Dark Money

Issue One and Campaign Legal Center file IRS complaint against major “dark money” group

Today, Issue One and the Campaign Legal Center called on the Internal Revenue Service (IRS) to enforce penalties against Americans for Job Security — one of the top spenders of political “dark money” in recent years — for failing to file three years’ worth of mandatory tax returns. For this, Americans for Job Security could be punished with the loss

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How corporations are still playing politics more than a century after President Theodore Roosevelt and the Tillman Act

Today marks the day that Theodore Roosevelt would have turned 159 years old. If he were still alive, the Republican from New York who served as our 26th president would likely be dismayed at the role corporations are playing in elections today. 110 years ago, in 1907, Roosevelt signed into law an anti-corruption measure known as the Tillman Act. This

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Watchdogs File FCC Complaints Regarding Lack of Disclosure in Most Expensive House Race in History

MEDIA CONTACTS: William Gray, Issue One, wgray@issueone.org; O: 202-204-8553 Corey Goldstone, Campaign Legal Center, cgoldstone@campaignlegalcenter.org, O: 202-856-7912 *** Today, Issue One and Campaign Legal Center (CLC) filed six complaints with the Federal Communications Commission (FCC) against two Atlanta-based television stations in the aftermath of the special election in Georgia’s 6th Congressional District, which was the most expensive U.S. House election

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How to tell the difference between super PACs and dark money groups

America First Policies, the nonprofit run by former Trump staffers and dedicated to supporting the president’s policies, has attracted a lot of news coverage over the past few weeks, between its avid participation in the Georgia special election and its ads targeting Senator Dean Heller (R-NV) for not supporting the Senate health care bill. But even veteran reporters have been

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Georgians kept in the dark about many ad sponsors

Co-authored by Daniel Hensel This year, residents of Georgia’s 6th Congressional District were bombarded with a seemingly never-ending cascade of political advertisements. But figuring out who was really behind this $60 million spending spree is nothing short of a Herculean task. Our disclosure laws are outdated. While the sponsors of ads must be disclosed, the names of politically active groups

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FEC takes action… after two years

Today, the Federal Election Commission (FEC) fined three so-called “dark money” organizations for violating campaign finance laws by failing disclose the source of funds used for political spending and advertisements. The three groups — the 60 Plus Association, the American Future Fund and Americans for Job Security — are each a part of the Koch brothers’ network of interest groups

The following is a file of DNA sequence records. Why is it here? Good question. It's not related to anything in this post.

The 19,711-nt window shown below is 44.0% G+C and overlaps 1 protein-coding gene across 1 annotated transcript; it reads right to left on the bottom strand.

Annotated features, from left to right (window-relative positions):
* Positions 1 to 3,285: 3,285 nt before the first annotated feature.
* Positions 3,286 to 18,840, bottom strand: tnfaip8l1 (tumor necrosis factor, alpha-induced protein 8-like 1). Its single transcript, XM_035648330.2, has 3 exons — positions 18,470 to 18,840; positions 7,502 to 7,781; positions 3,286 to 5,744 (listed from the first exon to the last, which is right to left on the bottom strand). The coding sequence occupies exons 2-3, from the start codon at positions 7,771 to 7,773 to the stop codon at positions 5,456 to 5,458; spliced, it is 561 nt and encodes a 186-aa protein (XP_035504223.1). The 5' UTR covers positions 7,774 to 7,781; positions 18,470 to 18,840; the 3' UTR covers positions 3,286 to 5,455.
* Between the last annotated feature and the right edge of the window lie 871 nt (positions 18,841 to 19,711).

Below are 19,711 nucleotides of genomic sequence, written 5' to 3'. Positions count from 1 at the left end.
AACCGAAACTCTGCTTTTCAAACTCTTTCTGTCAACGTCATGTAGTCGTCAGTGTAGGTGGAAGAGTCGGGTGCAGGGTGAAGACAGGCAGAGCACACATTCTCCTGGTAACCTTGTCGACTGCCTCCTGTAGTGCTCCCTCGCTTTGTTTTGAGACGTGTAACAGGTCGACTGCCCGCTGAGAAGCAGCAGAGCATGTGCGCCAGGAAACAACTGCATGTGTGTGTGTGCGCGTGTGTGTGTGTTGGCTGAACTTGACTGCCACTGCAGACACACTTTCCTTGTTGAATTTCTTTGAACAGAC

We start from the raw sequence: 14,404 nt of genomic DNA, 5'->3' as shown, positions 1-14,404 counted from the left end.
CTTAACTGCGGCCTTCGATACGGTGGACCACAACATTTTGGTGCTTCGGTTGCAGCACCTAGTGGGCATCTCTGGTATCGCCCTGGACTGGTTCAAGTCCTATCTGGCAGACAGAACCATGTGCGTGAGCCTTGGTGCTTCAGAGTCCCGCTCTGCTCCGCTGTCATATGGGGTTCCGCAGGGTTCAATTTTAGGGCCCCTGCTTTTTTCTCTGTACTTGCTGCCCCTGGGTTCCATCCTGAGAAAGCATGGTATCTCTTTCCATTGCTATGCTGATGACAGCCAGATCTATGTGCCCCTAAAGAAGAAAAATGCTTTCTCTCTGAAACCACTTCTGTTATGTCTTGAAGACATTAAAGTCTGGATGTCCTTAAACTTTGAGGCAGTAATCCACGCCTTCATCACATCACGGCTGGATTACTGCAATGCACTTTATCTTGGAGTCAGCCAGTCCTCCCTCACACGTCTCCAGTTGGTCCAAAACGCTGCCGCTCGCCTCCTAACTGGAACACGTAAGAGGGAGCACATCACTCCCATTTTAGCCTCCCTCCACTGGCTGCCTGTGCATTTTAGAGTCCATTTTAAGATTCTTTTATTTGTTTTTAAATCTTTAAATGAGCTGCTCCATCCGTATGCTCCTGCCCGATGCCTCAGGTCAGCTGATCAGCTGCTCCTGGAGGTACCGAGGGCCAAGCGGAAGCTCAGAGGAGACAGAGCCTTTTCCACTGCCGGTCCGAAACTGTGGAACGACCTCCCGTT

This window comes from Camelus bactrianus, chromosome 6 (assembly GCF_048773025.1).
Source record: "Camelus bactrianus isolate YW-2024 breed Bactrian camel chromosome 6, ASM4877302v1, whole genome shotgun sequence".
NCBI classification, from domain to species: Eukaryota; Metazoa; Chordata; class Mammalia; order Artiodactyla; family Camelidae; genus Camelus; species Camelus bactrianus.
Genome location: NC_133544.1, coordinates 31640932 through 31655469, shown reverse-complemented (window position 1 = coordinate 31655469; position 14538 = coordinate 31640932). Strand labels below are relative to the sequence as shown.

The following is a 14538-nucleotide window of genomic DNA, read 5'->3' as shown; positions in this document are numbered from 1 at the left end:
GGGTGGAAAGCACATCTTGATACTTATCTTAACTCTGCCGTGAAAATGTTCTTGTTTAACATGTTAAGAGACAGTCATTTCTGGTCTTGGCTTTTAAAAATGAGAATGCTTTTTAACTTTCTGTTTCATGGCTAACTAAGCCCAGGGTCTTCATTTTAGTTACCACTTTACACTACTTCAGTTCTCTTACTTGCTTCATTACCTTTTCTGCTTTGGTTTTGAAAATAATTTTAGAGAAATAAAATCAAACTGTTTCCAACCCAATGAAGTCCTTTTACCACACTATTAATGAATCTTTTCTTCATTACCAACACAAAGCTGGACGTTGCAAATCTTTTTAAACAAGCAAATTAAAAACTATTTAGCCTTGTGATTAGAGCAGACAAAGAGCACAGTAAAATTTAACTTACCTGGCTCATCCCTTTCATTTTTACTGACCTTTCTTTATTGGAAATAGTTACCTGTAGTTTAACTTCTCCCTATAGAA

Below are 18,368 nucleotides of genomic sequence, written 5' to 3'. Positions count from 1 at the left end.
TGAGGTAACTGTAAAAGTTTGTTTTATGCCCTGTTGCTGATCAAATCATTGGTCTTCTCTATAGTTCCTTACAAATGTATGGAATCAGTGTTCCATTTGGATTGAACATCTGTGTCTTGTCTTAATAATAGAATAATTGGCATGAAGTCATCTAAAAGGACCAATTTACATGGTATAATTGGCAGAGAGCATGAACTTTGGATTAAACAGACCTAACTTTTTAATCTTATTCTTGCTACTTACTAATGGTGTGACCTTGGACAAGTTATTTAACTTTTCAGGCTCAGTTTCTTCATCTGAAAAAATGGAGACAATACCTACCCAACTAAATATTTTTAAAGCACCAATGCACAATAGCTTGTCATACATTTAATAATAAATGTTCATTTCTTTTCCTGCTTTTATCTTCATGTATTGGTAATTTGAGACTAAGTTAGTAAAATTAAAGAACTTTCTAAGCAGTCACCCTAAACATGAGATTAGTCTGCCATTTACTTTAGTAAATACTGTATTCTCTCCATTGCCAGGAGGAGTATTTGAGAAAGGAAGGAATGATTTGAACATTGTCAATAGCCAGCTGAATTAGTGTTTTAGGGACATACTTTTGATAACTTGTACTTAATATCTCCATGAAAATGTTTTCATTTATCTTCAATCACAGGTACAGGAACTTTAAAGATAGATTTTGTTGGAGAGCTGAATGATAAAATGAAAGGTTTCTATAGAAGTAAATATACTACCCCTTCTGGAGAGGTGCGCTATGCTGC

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House votes to make dark money even harder to trace

Is it just us, or is dark money getting even darker? On Tuesday, the House passed H.R. 5053, the Preventing IRS Abuse and Protecting Free Speech Act. The bill forbids the IRS from requiring tax-exempt organizations to disclose their contributors in annual reports. It was painted by its sponsor, Rep. Peter Roskam (R-IL), as a way to prevent the IRS

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Were you listening, Mr. President?

“What we need is a real debate between candidates right now about exactly what they would do to fix this problem.” Executive Director Nick Penniman talked with C-SPAN’s Washington Journal and answered calls from viewers around the country about why voters need to demand real solutions from candidates for elected office—whether state representative, member of Congress or the next president.

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Muzzling a “dark money” watchdog

In a shocking move Thursday, the House Ways and Means Committee approved a bill that would further hinder the IRS from overseeing politically-active nonprofits, or 501(c) “social welfare” groups that are the most active in spending so-called “dark money.” This would “open the door for secret, unaccountable money from foreign governments, corporations and individuals,” into federal elections, according to a

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Dark Money May Get A Little Brighter

Voters are finally beginning to learn who is funding political campaigns in their states. According to a recent poll conducted by the National Conference of State Legislatures, thirty-eight states are considering new disclosure laws that would require dark money organizations to disclose donors, including one proposed in Arkansas by Representative Clarke Tucker. Dark money groups have become highly influential in

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